IN THE summer of 1990, Charlie Reid played a central role in what became the defining day of the ultimately successful resistance to Wallace Mercer’s attempt for Hibs to be subsumed by Hearts.
As the headline act at the Hands Off Hibs rally at Easter Road, The Proclaimers helped articulate a mood of pride and defiance which was crucial to ensuring that Mercer’s plan was foiled.
Charlie was on his own at The Hibs Club yesterday, although his twin brother Craig would undoubtedly share the same sentiments which he expressed as he backed the launch of the “Petrie Out” campaign.
“There is a touch of deja vu,” said Reid. “We were here 24 years ago and then again 16 years ago when the club was relegated last time. At that time, Rod Petrie was also on the board. It’s sad it’s come to this, but not surprising. Anyone who has watched Hibs in the last few years can see the decline in the standards. “For all the good that’s been done in terms of spending on infrastructure, the stadium and the training facility, which was all the correct thing to do, they have taken their eye off the ball in terms of the quality of football player. Whatever you think of Petrie or the management team, it’s the declining quality of football player that has ultimately led us to relegation.”
While it was under Terry Butcher’s watch that Hibs slipped into trouble this season and ultimately fell through the play-off trap door, Reid insists the manager should not carry the can on this occasion.
“My feeling is that we’ve sacrificed an awful lot of managers but Petrie’s still there,” added Reid. “Terry Butcher and Maurice Malpas don’t become bad managers or coaches overnight – something happens when they come to this club.
“Previously successful people fail when they come here. That reflects to me that there is a deep problem that can only be solved by restructuring at boardroom level, with new blood coming in and a new direction being taken.
“If the fans stand united, it’s going to be impossible for Petrie to stay on. My own personal feelings about him have got nothing to do with that. In the last 15 years or so, there have been a lot of good things happening at the club but they’ve tried to run the playing staff on the cheap.
“It’s interesting that clubs like Aberdeen, Dundee United and even St Johnstone are signing players that Hibs failed to attract. It’s either a lack of money or perhaps there’s a feeling that this is not a good place to work at. I’m speculating that that may be the case, and if it is, then it has to be sorted at boardroom level.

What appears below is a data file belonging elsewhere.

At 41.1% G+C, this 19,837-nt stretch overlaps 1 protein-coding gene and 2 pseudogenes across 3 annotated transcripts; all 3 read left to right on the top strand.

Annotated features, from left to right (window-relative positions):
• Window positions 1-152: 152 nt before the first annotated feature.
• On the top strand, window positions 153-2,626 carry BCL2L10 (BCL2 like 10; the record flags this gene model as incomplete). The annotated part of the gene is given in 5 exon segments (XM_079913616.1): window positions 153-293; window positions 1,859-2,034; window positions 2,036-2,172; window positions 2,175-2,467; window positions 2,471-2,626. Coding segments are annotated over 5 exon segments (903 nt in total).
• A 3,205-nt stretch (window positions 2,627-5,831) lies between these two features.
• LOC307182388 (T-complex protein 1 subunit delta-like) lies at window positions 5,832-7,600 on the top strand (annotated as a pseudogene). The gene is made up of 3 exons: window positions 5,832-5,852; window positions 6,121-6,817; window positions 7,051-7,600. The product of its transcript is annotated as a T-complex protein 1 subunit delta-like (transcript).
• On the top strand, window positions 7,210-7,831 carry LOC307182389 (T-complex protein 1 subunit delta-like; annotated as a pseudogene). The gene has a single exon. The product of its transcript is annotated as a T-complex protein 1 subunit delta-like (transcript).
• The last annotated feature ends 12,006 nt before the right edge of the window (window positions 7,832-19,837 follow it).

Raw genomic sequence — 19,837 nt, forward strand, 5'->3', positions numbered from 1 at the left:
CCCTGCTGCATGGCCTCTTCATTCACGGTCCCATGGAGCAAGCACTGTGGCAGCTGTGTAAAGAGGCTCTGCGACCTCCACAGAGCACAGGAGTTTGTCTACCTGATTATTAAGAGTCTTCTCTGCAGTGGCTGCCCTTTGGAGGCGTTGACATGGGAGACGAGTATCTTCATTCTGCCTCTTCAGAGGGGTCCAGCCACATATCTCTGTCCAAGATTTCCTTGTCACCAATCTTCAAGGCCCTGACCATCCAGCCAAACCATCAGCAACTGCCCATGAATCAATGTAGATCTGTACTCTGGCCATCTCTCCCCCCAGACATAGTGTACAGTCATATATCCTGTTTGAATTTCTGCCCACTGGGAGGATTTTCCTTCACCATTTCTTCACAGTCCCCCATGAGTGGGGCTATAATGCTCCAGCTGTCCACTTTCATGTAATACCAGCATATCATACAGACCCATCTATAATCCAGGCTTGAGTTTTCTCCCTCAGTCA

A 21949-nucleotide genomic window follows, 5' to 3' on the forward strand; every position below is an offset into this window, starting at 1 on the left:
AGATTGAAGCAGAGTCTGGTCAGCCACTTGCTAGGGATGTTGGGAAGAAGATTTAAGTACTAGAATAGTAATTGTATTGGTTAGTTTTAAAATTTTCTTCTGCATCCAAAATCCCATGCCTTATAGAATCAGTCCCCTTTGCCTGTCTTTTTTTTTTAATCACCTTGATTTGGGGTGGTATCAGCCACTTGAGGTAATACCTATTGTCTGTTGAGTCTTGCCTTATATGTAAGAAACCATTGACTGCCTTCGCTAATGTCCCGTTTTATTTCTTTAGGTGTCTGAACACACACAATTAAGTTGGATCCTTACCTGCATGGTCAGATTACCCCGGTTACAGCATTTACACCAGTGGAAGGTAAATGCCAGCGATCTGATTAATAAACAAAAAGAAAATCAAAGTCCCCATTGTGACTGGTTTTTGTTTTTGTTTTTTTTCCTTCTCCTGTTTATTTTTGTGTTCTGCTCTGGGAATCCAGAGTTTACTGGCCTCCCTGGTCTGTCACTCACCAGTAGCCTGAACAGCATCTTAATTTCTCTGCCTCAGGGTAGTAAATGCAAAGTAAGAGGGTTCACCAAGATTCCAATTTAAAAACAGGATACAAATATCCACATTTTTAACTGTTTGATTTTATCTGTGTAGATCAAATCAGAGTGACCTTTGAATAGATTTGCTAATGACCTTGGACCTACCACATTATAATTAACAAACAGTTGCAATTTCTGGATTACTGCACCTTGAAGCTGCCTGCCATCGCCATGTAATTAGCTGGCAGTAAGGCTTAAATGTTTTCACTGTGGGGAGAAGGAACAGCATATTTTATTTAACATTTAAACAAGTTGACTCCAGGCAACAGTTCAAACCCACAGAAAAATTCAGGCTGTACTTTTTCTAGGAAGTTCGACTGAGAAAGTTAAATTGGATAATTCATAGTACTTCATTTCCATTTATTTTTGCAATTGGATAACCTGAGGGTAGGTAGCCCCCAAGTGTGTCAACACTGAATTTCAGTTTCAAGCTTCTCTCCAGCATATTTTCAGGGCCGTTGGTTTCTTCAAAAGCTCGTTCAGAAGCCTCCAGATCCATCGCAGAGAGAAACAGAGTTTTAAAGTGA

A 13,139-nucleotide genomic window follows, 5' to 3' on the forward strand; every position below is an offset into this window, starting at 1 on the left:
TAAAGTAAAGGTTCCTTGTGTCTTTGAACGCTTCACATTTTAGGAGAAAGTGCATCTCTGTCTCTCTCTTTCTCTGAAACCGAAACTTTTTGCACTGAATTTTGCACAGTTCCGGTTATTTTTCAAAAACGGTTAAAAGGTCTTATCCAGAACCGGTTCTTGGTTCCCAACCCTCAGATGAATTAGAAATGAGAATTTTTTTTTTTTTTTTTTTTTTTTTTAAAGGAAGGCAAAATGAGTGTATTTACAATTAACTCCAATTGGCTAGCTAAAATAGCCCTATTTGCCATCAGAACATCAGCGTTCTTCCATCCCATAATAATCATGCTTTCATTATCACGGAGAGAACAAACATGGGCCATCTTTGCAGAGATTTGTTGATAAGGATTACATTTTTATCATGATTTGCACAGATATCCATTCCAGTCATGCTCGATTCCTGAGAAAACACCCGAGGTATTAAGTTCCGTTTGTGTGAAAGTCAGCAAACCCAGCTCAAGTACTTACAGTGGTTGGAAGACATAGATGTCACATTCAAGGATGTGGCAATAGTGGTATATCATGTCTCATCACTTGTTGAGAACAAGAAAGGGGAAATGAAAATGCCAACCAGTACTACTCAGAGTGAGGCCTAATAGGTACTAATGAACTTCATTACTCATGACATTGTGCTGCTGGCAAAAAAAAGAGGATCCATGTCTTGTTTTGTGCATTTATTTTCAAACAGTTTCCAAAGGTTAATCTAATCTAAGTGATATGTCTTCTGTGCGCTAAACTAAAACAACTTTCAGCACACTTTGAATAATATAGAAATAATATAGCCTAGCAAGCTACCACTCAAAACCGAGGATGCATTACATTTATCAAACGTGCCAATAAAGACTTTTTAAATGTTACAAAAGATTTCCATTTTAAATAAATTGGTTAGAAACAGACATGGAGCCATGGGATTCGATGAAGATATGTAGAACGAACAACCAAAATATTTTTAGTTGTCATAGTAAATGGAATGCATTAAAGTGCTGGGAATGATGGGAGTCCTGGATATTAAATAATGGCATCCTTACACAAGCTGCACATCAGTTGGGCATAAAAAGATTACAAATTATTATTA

“Personally, I would never withhold season-ticket money. I’ll always back the Hibs. I’ll always go, whether they’re playing in Leith Links or Inverleith Park. But you can only expect people to take so much for so long.
“My feeling is that maybe the Hibs supporters have been too tolerant for too long.
“We need new investment and we need people to have the confidence to come and invest in the club.
“We need supporters to stay united; we need to get the gates up and get people coming back. For that to happen, there needs to be a feeling that there is a communication between the fans, the playing staff and the board.
“There’s something gone badly wrong at boardroom level. Rod Petrie’s been the top man for a very long time, so if you’re going to take the plaudits for the new stadium, you have to take the brickbats for what’s gone wrong on the pitch.
“The club has to stay united for whoever’s going to be mobilised to fight for it.
“Paul Kane’s spoken very impressively – he’s got good leadership qualities about him the same way Kenny McLean’s dad did 24 years ago. People gravitate towards him. It’s important the supporters stay focused on the objective but I hope nobody withholds money from the club.
“It’s a pretty serious situation. I watched the Raith Rovers game in the Scottish Cup [which Hibs lost 3-2 as their alarming descent into trouble began to unfold]. That was a team that struggled to stay in the Championship and they whipped us at Easter Road. Good luck to them and good luck to Hamilton, they were the only team on that pitch playing football last Sunday. What’s been happening just isn’t good enough – it has to change.”